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June 28, 2011

In the two years since Pelotonia started, riders have raised more than $12.3 million for cancer research. Every cent of that money goes directly to innovative cancer research at Ohio State's Comprehensive Cancer Center-James Cancer Hospital and Solove Research Institute.

Pelotonia '11

This year's ride at Ohio State is right around the corner. On August 20, thousands of cyclists will take off from Columbus, Ohio, with one common goal: to end cancer.

Almost everyone has been touched in some way by cancer. And it will take a community--from medical researchers and riders to volunteers and supporters--to chase cancer down and defeat it.

Thousands of riders are raising money based on the length of ride they choose, from $1,200 for the 25-mile route to Groveport, and up to $2,200 for a round trip to Athens.

But you don't need to be a diehard cyclist to participate. "Virtual" riders can participate in Pelotonia by contributing as little as $10, and countless volunteers are needed to pull off this weekend event.

For many people, including Team Buckeye co-captain Lindsey Gale, the connection to fighting cancer is personal. "My mom is a breast cancer survivor, and two of my college friends are survivors," she says. "I feel like Pelotonia is a way I can personally make a difference in the fight against cancer."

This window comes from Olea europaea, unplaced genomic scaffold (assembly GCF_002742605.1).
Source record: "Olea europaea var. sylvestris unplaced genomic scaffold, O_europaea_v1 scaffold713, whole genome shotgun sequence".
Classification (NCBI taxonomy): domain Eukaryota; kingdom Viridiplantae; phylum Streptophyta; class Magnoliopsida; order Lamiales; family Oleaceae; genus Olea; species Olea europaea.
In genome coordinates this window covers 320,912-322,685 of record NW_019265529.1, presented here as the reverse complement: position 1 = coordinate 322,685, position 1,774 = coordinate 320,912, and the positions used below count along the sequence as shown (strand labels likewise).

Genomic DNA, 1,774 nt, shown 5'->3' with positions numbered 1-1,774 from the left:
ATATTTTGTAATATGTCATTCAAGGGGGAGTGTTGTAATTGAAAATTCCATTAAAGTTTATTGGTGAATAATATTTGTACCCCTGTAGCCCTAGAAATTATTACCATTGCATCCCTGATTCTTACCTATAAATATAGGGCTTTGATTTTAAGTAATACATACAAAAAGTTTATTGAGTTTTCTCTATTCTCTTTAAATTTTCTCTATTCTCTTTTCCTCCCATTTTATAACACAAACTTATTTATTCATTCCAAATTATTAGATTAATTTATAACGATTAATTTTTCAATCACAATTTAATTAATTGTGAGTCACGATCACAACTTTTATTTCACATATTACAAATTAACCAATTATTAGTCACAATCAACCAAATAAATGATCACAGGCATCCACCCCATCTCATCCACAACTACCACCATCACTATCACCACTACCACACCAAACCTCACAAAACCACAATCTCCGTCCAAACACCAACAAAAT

Take a quick look at how the Ohio State community is gearing up for the ride to finish cancer. And find out what you can do to help bring cancer to the finish line.


  • Archie Griffin is leading the charge for the university's official mega-peloton, Team Buckeye. Team Buckeye will include all riders associated with Ohio State, including employees, students, and alumni. Read more.



  • Ten teams of Ohio State scientists have received the first-ever Pelotonia Idea Grants for innovative cancer research projects, such as how to determine the most effective therapies for triple-negative breast cancer. Read more.



  • Raising money for Pelotonia has ranged from cornhole tournaments to designing a ride-themed necktie. And breast cancer survivor and recent bride Lori Huber registered for Pelotonia donations instead of wedding gifts at a department store. Read more.



  • Get an inside look at Pelotonia participants--and why they're riding--at the Pelotonia blog, The Rider. Ohio State student Katie Howard, for example, is riding to honor Amber, her golden retriever. Read more.